Gottlieb told his new employees that patient and consumer protection is the fundamental mission of the agency, and that he believes in that mission. Then he touched briefly on many of the current challenges for FDA regulators.
“Among these and many other opportunities, there’s probably no single intervention, or product we’re likely to create in the near future that can have as profound an impact on reducing illness and death from disease as our ability to increase the rate of decline in smoking,” Gottlieb told the crowd.
“We need to redouble efforts to help more smokers become tobacco-free. And, we need to have the science base to explore the potential to move current smokers – unable or unwilling to quit – to less harmful products, if they can’t quit altogether. At all times, we must protect kids from the dangers of tobacco use.”
That was just what the vaping industry wanted to hear. But what exactly does it mean? We know that Gottlieb has previously written about the FDA’s opposition to tobacco harm reduction, and showed some understanding of the underlying issues that have pushed the agency to oppose the vaping market. But while encouraging smokers to become “tobacco-free,” is he throwing a bone to the anti-harm reduction ideologues at the FDA who have stymied efforts to tell the truth about snus and other smokeless tobacco products?
He also has owned stock in and served on the board of a vaping retail franchise. That connection earned him a lot of pointed questions about potential conflicts from Democratic senators during his confirmation hearing. The preemptive accusations may make him hesitant to take bold action to prevent the FDA from crushing the independent vapor market and handing it to the tobacco industry. And bold action is needed.
What could Gottlieb do?
As most vapers know, the FDA’s deeming regulations will effectively put the industry out of business in November 2018, when all products that were not already on the market in February 2007 will be removed, unless they are approved for sale by the agency. (The deeming countdown has recently been delayed by three months, but it hasn’t been stopped.)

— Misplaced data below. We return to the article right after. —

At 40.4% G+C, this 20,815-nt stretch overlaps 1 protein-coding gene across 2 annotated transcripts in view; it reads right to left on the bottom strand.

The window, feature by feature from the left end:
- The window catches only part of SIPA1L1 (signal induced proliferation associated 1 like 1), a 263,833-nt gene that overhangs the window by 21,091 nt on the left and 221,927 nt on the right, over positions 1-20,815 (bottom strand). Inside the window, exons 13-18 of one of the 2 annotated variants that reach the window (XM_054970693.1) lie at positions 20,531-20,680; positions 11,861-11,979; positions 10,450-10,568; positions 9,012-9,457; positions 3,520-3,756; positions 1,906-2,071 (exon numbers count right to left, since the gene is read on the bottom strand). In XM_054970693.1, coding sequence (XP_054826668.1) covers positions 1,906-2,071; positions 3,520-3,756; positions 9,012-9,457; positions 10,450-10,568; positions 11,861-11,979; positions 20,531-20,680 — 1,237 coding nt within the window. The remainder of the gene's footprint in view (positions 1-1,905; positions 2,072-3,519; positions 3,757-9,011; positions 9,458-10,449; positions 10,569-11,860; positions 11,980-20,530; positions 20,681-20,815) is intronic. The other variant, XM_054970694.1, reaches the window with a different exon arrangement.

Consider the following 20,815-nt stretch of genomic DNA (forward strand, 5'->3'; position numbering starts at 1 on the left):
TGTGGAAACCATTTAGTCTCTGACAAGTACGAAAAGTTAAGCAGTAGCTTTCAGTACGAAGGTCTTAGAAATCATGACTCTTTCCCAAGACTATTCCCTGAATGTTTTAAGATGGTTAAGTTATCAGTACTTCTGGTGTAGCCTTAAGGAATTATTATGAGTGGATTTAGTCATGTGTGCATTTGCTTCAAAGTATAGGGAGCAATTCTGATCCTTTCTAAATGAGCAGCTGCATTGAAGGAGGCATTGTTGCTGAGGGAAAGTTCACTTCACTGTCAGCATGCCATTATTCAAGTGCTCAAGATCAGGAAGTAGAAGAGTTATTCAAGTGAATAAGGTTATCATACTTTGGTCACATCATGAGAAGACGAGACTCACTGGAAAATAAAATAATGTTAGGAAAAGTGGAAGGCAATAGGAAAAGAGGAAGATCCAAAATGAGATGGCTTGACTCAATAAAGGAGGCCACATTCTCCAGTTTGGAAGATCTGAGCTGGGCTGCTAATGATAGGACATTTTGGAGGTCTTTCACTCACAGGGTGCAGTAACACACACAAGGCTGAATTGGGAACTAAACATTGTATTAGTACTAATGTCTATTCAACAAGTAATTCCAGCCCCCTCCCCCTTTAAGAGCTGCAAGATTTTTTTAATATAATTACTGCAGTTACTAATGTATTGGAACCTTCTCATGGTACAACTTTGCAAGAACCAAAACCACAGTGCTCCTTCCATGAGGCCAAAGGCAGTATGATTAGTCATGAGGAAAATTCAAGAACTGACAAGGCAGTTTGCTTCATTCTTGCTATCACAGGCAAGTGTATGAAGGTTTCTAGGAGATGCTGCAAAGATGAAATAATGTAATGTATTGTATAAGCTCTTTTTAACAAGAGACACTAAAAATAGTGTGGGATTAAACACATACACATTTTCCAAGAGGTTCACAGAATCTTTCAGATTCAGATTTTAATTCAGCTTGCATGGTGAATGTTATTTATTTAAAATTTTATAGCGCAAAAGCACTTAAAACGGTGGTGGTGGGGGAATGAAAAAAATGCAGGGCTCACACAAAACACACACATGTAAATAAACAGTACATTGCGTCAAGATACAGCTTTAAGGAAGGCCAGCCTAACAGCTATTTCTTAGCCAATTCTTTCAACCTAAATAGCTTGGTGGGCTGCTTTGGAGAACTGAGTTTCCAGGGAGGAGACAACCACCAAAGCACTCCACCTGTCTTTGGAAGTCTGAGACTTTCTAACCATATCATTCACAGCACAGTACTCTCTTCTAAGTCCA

The new FDA commissioner could further postpone or suspend enforcement of the future deeming deadlines, which would allow more time to pursue relief through Congressional legislation, like the Cole-Bishop bill, HR 1136, or Rep. Duncan Hunter’s more comprehensive (but more challenging to pass) HR 2194.
He could also instruct the Center for Tobacco Products to amend the deeming rule by reinterpreting the 2007 predicate date, which the CTP has till now claimed impossible due to the wording of the 2009 Family Smoking Prevention and Tobacco Control Act, which mandates the older predicate. Many experts say the agency’s insistence on using the original TCA predicate date is disingenuous, and that the FDA has the flexibility to alter it.
Another option would be for the FDA and Department of Justice to simply not defend the deeming regulations in court. There are six pending lawsuits in various federal courts around the country. The current administration could simply decline to defend the last administration’s ridiculous e-cigarette rule. That’s exactly what Jeff Stier and Henry Miller suggest in a new article in National Review.
“Attorney General Sessions, in consultation with Commissioner Gottlieb, can act right now by announcing the administration’s decision not to further defend the myriad cases,” they write. “Not only would doing so remove a politically charged issue from Gottlieb’s already very full plate, but it would help to restore the FDA’s credibility. It would also prevent DOJ from being forced to make untenable legal arguments.”
Committed supporters of Dr. Gottlieb seem convinced that he will take action to keep the independent vape market alive. But vapers have heard enough promises to hold their enthusiasm until they see actual results. What everyone agrees on is that action is needed soon.